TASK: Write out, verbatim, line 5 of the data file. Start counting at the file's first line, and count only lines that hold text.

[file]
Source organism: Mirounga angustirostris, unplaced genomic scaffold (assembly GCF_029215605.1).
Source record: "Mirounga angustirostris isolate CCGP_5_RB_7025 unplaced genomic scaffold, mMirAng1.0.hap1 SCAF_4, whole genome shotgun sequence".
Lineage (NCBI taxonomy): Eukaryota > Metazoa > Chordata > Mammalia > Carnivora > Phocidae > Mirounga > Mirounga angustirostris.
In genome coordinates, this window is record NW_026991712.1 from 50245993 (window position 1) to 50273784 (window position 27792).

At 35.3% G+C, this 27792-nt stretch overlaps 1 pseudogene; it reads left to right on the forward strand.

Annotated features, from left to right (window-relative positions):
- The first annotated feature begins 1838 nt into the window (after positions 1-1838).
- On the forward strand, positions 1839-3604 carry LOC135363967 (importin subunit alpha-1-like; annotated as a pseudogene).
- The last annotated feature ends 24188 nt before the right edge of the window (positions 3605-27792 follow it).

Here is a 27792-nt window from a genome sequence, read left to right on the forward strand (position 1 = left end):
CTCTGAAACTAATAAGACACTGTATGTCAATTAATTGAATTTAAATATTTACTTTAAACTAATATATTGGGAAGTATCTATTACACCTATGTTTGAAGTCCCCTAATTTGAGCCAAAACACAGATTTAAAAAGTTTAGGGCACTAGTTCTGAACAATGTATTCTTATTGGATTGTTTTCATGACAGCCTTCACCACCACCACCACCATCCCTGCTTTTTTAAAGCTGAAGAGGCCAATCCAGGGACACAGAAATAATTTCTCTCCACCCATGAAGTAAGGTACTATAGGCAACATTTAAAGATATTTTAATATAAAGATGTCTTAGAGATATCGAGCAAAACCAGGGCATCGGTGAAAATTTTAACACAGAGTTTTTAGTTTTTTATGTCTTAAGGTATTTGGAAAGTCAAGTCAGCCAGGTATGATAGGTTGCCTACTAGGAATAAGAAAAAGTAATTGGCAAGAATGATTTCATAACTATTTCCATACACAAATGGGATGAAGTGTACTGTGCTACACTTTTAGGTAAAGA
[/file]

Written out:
At 35.3% G+C, this 27792-nt stretch overlaps 1 pseudogene; it reads left to right on the forward strand.